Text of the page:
To Life, To Life, Le Chaim and Ganesha — All in the Life of a Day in Paris
Eighteen years ago today I boarded a plane with my daughter and husband headed for Paris, France. Like all flights originating from the U.S., we landed the next morning on September 4th at the height of “La Rentrée,” just as it is today when the entire population is scurrying to get back to work, back to school and back to their normal lives.
Our lives were never the same.
We intended to come for one year to see what it might like to live in Paris, with anxiety and reticence from our eight-year-old who had never been to France before. One year turned into 18 in the ‘blink of an eye’ with no regrets and a lifetime of fond memories. In Judaism, the number 18 stands for “life,” because the Hebrew letters that spell “chai,” meaning “life,” add up to 18. This is all coincidental, or not?
Life in Paris has been one adventure after another. Nary a day goes by without a story to tell or something to report as unusual or enlightening. No other city in which I have ever lived has compared: New Orleans, New York, Tel Aviv, Knoxville, or Los Angeles. While life in these other cities was certainly full of fun, good friends, good food, etc., they lacked the kind of daily happenstance on which we thrive in Paris.
Just the past few days events have reminded me of the reason I stayed all these years — the merry-go-round of life in the City of Light. For one reason or another, the events took me to every corner of the city spending a lot of time on the Métro and buses, but realizing how easy it is to travel all over town with total freedom.
On Saturday an almost one-hour Métro excursion took us to the Porte de Versailles to attend the last day of the “Toutankhamon, Tombeau et Trésors” exhibit (a tribute to his life!) only to discover that entry wouldn’t be until 6 p.m. that evening. Deciding to forego the idea, we then trekked back by bus to take in the sights along the way, then walking a good distance before arriving home two hours later, but having seen every part of city between the extreme southwestern and the northeastern parts. Turning around one hour later again on the Métro I headed to the extreme southern part of the city just for dinner with friends to return home by midnight.
Just to give you an idea of what a typical day in Paris can be like, Sunday was not exactly one of those do-nothing relaxing days like one might have elsewhere:
8 a.m. – Wake up to do the usual Sunday morning chores and get dressed for the day, stupidly break an apartment window with a hammer (don’t ask!); cover broken window with plastic
10 a.m. – Parler Paris Apartments concierge stops by for supplies
10:10 a.m. – Concierge reports homeless man sleeping in entry of Parler Paris Apartment building; police phoned; man leaves
10:15 a.m. – Concierge reports she can’t enter building due to electrical outage; guests arrive by taxi; locksmith called; electric company called; suitcases brought up in dark stairwell using iPhone flashlight app
10:30 a.m. – Métro to Gare to Nord for arrival at Ganesh Festival in 10th arrondissement
11 a.m. – Watch Ganesh Festival from 5th floor apartment of friend with other friends and eat scrumptious home-made lunch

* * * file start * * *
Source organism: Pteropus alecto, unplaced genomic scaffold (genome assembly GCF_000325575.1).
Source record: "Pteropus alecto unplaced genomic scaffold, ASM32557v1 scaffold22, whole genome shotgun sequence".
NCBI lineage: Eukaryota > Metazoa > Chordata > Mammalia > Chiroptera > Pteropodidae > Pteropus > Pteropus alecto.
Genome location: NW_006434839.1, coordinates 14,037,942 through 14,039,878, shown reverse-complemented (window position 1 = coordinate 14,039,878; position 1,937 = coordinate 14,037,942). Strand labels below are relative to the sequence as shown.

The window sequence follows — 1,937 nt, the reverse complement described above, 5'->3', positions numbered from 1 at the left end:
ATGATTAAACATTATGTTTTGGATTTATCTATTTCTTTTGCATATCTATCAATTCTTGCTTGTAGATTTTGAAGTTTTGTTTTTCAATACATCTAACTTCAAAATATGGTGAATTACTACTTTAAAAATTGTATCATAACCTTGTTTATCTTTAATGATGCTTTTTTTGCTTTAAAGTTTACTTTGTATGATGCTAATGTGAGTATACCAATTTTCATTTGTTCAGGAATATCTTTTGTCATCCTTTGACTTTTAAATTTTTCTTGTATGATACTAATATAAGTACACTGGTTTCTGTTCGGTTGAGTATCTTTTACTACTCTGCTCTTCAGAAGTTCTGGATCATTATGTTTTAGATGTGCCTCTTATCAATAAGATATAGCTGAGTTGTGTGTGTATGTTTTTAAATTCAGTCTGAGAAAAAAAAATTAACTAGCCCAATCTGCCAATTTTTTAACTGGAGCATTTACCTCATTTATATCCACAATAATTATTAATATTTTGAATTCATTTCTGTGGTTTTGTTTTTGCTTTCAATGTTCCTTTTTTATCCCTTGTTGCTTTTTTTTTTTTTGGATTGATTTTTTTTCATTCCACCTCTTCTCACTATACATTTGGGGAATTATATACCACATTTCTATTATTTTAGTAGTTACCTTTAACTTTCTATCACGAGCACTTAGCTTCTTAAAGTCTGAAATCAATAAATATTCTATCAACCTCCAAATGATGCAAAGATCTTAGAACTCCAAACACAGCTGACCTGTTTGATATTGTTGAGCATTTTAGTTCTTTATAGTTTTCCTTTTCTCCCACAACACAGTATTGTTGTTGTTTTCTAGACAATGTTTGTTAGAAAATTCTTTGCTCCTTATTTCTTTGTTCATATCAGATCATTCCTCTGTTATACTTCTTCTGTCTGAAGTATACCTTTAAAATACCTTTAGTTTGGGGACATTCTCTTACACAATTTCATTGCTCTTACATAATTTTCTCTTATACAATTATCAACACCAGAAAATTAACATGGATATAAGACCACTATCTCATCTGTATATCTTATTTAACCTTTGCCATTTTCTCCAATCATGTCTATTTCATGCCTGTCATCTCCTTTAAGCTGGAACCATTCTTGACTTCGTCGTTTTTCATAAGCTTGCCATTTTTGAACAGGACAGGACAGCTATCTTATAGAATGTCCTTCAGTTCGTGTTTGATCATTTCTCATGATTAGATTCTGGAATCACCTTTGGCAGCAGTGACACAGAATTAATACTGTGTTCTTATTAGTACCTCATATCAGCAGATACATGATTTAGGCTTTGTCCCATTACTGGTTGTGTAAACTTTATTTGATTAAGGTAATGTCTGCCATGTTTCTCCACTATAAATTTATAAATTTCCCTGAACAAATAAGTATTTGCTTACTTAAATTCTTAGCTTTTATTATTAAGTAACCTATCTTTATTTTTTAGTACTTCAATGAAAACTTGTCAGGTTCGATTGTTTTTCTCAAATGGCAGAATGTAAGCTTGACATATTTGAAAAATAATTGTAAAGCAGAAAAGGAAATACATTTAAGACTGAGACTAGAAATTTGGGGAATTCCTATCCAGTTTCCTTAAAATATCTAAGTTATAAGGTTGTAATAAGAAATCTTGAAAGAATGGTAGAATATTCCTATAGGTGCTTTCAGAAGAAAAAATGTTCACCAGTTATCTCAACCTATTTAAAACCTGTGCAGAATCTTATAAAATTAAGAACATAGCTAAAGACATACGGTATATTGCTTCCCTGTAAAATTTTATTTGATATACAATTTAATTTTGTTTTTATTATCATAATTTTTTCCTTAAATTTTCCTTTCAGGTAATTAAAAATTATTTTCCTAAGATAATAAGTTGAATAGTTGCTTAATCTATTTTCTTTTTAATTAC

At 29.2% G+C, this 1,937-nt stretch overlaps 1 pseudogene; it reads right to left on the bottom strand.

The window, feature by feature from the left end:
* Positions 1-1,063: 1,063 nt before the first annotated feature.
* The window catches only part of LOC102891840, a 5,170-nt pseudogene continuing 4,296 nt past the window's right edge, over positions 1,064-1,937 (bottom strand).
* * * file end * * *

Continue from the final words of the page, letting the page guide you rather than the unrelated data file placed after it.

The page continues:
12:45 a.m. – Métro to Charles de Gaulle Etoile to meet landlord and client at new long-term rental apartment
3:30 p.m. – Finally, arrival of client two hours late
4 p.m. – Métro to Le Palace des Vosges for surprise visit with newly arrived shareholder
6:15 p.m. – Walk home
8 p.m. – Friend arrives ‘chez moi’ in panic after wallet stolen on bus; calls made to credit card companies, etc. to cancel and replace important documents
9:30 p.m. – Dinner at Chez Omar
11 p.m. – Movie at home on new DVD player
Naturally, the Ganesh Festival was the highlight of a charged up day. If you haven’t experienced it before, the Ganesh Festival takes place every year at this time in the “quartiers” near La Chapelle filled with a riot of sounds, smells, colors and flavors of India and Sri Lanka. The parade began on rue Pajol and moved down rues Perdonnet, Faubourg Saint-Denis, Marx Dormoy, Ordener, boulevard Barbès, rues Labat and Marcadet. It included musicians and dancers, with coconuts broken as an offering to Ganesh (the shell symbolizes the illusion of the world, the flesh individual Karma, water and the human ego). Drawn by two large fiber ropes twenty meters each, a “tank” about five meters high, housed the statue of Ganesh, the elephant-headed hindu god. It was entirely covered with red and white fabric and decorated with many garlands of fresh flowers, arrangements of whole bananas, coconut and arecanut leaves.
We watched from above and took in the sights, sounds, color and aromas. On the street, many of the Indian and Sri Lankan restaurants were serving up their best dishes and the shops were open selling their finest saris and other native garb. Being a part of the festival is the closest thing to being in India or Sri Lanka without having to go through airport security!
A la prochaine…
Editor, Parler Paris
P.S. On the subject of hindu traditions, yoga “chez moi” starts up again this coming Wednesday. We are looking for one or two more participants in what we lovingly call “geriatric yoga” — classes with teacher Nancy Szczepanski that are designed to get our old bones and muscles flexible and healthy in an easy and fun way. The cost is only 15 each for three ‘reverse-aging beginners’ (30 if only two show up). All you have to do is dress comfortably, bring your own mat, the cash, and a good attitude. If you’re interested in attending on a regular basis, email us at [email protected].
P.P.S. Mark your “Rentrée” calendar for September 11th, when Francisco Leiva is going to teach us how it takes “Two to Tango” at Parler Paris Après Midi! Visit Parler Paris Après Midi for more information.